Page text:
Accessible by foot only to the west, where it is linked by a low ridge to the hill of the Areopagus, the Acroplois is formed by a layer of blue-grey limestone, which is very hard but water-permeable. This rests on a layer of schist-sandstone marl, softer than the limestone but water-impermeable, leading to the ready formation of artesian springs, as well as sheltered caves at the hill's feet, which was attracted human habitation on and around the rock.
Angelokastro is a Byzantine castle on the island of Corfu. It is located at the top of the highest peak of the island"s shoreline in the northwest coast near Palaiokastritsa and built on particularly precipitous and rocky terrain. It stands 305 m on a steep cliff above the sea and surveys the City of Corfu and the mountains of mainland Greece to the southeast and a wide area of Corfu toward the northeast and northwest.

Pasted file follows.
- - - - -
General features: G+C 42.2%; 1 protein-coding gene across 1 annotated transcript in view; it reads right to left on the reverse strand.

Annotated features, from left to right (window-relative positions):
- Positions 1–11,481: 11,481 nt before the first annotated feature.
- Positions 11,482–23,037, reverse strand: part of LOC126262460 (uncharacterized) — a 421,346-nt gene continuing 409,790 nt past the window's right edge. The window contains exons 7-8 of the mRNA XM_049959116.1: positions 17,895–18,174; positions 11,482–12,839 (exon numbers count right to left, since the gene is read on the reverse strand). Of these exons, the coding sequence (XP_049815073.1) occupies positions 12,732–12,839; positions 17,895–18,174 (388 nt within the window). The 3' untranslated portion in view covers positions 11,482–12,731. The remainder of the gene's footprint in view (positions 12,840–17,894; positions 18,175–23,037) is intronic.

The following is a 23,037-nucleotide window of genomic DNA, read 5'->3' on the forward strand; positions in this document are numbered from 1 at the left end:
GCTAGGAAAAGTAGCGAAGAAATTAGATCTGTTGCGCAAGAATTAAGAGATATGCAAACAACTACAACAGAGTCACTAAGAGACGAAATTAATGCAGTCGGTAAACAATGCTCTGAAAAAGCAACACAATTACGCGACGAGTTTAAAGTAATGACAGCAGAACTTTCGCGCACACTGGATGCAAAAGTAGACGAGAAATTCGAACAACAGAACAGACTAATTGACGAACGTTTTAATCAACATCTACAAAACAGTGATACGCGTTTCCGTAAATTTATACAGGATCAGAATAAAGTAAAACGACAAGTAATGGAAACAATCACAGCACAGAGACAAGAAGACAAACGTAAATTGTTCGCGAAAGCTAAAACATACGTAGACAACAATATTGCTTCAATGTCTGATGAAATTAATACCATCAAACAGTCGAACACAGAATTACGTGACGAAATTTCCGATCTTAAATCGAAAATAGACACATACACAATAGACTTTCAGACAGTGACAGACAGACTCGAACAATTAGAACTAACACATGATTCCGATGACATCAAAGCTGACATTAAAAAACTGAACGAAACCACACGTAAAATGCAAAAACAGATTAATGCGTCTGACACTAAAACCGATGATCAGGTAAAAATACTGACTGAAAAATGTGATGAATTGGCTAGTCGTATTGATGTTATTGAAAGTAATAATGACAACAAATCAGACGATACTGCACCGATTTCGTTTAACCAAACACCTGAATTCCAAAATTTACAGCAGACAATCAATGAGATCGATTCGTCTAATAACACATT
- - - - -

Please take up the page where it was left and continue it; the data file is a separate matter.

Angelokastro is one of the most important fortified complexes of Corfu. It was an acropolis which surveyed the region all the way to the southern Adriatic and presented a formidable strategic vantage point to the occupant of the castle.
Angelokastro formed a defensive triangle with the castles of Gardiki and Kassiopi, which covered Corfu"s defences to the south, northwest and northeast.
The castle never fell, despite frequent sieges and attempts at conquering it through the centuries, and played a decisive role in defending the island against pirate incursions and during three sieges of Corfu by the Ottomans, significantly contributing to their defeat.
During invasions it helped shelter the local peasant population. The villagers also fought against the invaders playing an active role in the defence of the castle.
The exact period of the building of the castle is not known, but it has often been attributed to the reigns of Michael I Komnenos and his son Michael II Komnenos. The first documentary evidence for the fortress dates to 1272, when Giordano di San Felice took possession of it for Charles of Anjou, who had seized Corfu from Manfred, King of Sicily in 1267.